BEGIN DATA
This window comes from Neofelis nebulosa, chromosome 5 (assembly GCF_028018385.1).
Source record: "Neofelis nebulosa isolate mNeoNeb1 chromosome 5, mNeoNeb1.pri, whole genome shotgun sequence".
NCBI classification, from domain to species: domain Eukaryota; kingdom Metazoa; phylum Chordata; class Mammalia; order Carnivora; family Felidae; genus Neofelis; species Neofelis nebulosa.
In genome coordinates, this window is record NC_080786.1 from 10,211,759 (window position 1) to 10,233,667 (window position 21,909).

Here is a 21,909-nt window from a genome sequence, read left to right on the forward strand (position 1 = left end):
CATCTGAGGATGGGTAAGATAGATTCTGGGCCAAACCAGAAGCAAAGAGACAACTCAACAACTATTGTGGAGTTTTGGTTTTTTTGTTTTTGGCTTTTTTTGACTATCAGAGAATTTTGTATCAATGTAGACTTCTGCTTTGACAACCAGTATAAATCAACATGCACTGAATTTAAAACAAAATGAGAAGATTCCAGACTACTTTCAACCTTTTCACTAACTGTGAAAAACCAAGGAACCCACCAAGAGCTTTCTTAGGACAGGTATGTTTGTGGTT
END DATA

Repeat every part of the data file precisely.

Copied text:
This window comes from Neofelis nebulosa, chromosome 5 (assembly GCF_028018385.1).
Source record: "Neofelis nebulosa isolate mNeoNeb1 chromosome 5, mNeoNeb1.pri, whole genome shotgun sequence".
NCBI classification, from domain to species: domain Eukaryota; kingdom Metazoa; phylum Chordata; class Mammalia; order Carnivora; family Felidae; genus Neofelis; species Neofelis nebulosa.
In genome coordinates, this window is record NC_080786.1 from 10,211,759 (window position 1) to 10,233,667 (window position 21,909).

Here is a 21,909-nt window from a genome sequence, read left to right on the forward strand (position 1 = left end):
CATCTGAGGATGGGTAAGATAGATTCTGGGCCAAACCAGAAGCAAAGAGACAACTCAACAACTATTGTGGAGTTTTGGTTTTTTTGTTTTTGGCTTTTTTTGACTATCAGAGAATTTTGTATCAATGTAGACTTCTGCTTTGACAACCAGTATAAATCAACATGCACTGAATTTAAAACAAAATGAGAAGATTCCAGACTACTTTCAACCTTTTCACTAACTGTGAAAAACCAAGGAACCCACCAAGAGCTTTCTTAGGACAGGTATGTTTGTGGTT